Batgirl Volume 1: The Darkest Reflection by Gail Simone, Ardian Syaf and Vincente Cifuentes

By Courtney

batgirl
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Batgirl is one of the first characters I ended up reading when I was trying to figure out who my favorite superhero actually was. I have only been aware of her existence for maybe the last five years. Wonder Woman was always my favorite superhero, but I started to wonder if she was my favorite because she was the only female superhero I knew about, or if she was actually my favorite. So I started reading comics and finished a Batman trade and said something about how I wished Batman were a girl and was then handed this volume of Batgirl.

 

The story takes place three years after The Killing Joke, where the Joker shoots Barbara Gordon (also known as Batgirl) through the spine and paralyzes her. Barbara has miraculously gained the ability to walk and be Batgirl again. This is briefly referred to in the comic. Now that Barbara has regained the ability to walk, she decides it’s time to move out of her dad’s house. Barbara also  faces off against a villain who is determined to kill people who survived accidents that they should have died in. While looking for the villain, Barbara finds herself face to face with him and his gun. She freezes and someone dies because she unable to act and stop the villain. Through the story, Barbara grows as a person/superhero who is dealing with PTSD. She doesn’t have superpowers to keep her safe, she has herself. She has an eidetic memory that she combines with her brains and her skills as a dancer to help her beat bad guys. And she goes after bad guys because she thinks it’s the right thing to do. Within this volume of Batgirl we get to watch her question choices, doubt herself and be stubborn enough to insist on going on this journey alone.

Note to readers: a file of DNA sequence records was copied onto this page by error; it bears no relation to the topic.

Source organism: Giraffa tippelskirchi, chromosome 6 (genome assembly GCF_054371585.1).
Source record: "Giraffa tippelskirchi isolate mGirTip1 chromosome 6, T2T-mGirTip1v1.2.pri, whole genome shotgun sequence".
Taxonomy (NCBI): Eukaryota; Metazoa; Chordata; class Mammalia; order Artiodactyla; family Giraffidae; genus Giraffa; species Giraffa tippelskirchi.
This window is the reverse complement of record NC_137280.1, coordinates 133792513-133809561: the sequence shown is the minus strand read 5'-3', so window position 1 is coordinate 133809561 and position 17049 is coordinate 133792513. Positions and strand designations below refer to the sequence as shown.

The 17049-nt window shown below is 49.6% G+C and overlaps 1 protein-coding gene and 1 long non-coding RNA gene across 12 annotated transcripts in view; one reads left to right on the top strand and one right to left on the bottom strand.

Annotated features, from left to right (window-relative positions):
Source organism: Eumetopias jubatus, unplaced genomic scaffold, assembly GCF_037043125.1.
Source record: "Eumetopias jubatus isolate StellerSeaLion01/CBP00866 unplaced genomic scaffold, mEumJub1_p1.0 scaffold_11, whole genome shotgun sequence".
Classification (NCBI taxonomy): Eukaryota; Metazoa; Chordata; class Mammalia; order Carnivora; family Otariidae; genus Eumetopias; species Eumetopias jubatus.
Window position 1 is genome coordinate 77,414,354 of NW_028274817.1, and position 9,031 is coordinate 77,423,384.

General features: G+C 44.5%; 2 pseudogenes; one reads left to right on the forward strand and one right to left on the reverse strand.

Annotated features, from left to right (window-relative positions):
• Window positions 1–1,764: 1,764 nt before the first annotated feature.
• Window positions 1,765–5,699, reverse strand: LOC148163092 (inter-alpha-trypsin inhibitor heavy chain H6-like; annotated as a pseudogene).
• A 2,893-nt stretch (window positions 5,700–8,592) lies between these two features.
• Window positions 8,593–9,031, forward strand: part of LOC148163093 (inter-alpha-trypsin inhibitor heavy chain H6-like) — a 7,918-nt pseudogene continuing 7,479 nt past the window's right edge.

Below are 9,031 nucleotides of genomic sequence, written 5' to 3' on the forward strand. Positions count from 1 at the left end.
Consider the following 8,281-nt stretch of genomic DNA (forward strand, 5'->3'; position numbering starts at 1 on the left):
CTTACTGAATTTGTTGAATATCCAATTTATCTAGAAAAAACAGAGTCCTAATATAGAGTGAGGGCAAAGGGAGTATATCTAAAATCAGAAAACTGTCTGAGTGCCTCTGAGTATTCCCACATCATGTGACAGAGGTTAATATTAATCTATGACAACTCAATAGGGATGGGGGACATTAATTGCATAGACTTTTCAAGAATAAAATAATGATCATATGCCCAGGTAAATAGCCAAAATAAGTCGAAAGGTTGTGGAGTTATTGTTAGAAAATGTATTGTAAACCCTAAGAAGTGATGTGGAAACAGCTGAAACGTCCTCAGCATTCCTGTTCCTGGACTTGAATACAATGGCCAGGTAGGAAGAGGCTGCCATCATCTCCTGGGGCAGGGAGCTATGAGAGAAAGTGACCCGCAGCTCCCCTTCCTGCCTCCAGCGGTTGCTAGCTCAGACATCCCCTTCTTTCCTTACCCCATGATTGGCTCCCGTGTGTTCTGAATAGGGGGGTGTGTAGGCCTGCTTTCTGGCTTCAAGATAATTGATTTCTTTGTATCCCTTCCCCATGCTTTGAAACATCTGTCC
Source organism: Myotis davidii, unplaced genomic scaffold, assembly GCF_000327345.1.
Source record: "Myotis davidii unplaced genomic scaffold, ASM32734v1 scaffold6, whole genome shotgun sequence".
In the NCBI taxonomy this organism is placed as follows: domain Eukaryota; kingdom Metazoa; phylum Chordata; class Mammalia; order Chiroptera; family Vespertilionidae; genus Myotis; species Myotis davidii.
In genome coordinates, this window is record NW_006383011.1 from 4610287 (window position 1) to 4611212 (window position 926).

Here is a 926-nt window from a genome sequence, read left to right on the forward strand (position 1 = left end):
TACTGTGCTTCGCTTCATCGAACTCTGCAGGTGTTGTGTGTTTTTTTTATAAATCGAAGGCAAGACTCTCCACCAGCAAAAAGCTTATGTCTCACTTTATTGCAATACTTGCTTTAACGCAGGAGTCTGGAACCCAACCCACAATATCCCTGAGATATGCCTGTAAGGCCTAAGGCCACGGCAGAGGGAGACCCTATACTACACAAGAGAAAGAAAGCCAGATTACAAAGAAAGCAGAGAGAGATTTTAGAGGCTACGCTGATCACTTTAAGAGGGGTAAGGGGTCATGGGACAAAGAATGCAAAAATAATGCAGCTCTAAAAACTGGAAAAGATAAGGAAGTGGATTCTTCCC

This is a character I found myself in. I love how human Batgirl is and how in her head you are able to get with the way the character is written. There are thought bubbles so you literally know what she is thinking every step of the way and it’s awesome. This book is dark, people die and the villains really are bad guys. There is a grittiness to the story that keeps you invested, keeps you going back for more. Batgirl is human and flawed and she still tries to be more than she is. She is a character that is trying to find herself as a person and as a superhero. She’s not just Batgirl, or Barbara Gordon, she’s both and she’s trying to find the balance. The art is terrific, but it’s all about the storytelling with this book, which is amazing. This book is why I am so passionate about this character and it’s also why I’ll read anything Gail Simone writes. I recommend this comic to anyone who is curious about Batgirl.

 

I rate this book five out of five stars.

 

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